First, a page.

Japanese cast ballots today in hotly contested parliamentary elections in which the ruling conservative party, battered by a laggard economy and voter desire for change after more than half a century of virtual one-party rule, was expected to suffer an overwhelming defeat.
The Liberal Democratic Party, which has governed Japan for all but 11 months since 1955, went into the elections with all major polls projecting they would lose control of the lower house of parliament.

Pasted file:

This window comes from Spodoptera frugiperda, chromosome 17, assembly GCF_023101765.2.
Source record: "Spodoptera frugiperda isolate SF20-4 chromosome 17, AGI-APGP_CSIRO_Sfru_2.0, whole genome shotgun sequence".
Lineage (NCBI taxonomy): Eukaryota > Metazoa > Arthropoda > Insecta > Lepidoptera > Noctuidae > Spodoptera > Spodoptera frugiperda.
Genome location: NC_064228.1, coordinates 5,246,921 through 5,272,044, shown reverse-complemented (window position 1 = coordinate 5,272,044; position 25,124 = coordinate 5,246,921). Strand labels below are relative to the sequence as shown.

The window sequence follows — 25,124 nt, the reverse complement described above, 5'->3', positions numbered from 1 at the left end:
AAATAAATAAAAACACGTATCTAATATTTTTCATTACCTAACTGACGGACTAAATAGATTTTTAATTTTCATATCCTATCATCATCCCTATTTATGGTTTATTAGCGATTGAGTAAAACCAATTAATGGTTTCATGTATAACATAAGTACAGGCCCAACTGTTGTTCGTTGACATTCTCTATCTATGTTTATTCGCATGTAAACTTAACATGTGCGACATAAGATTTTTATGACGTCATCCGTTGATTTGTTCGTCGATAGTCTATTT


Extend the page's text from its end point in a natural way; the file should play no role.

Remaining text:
That would likely mean the fall of Prime Minister Taro Aso and his Cabinet and the creation of a new government headed by centrist Democratic Party of Japan chief Yukio Hatoyama -- who would become the first prime minister not backed by the LDP since 1994.
The vote is widely seen as a barometer of two related issues -- voter frustrations over the ailing economy, which is in one of its worst slumps since World War II, and a loss of confidence in the Liberal Democrats' ability to tackle tough problems such as the rising national debt and rapidly aging population.
But even with severe challenges pressing the nation, many analysts said the vote may not be about the issues so much as voters' general desire for something new after nearly 54 years under the Liberal Democrats.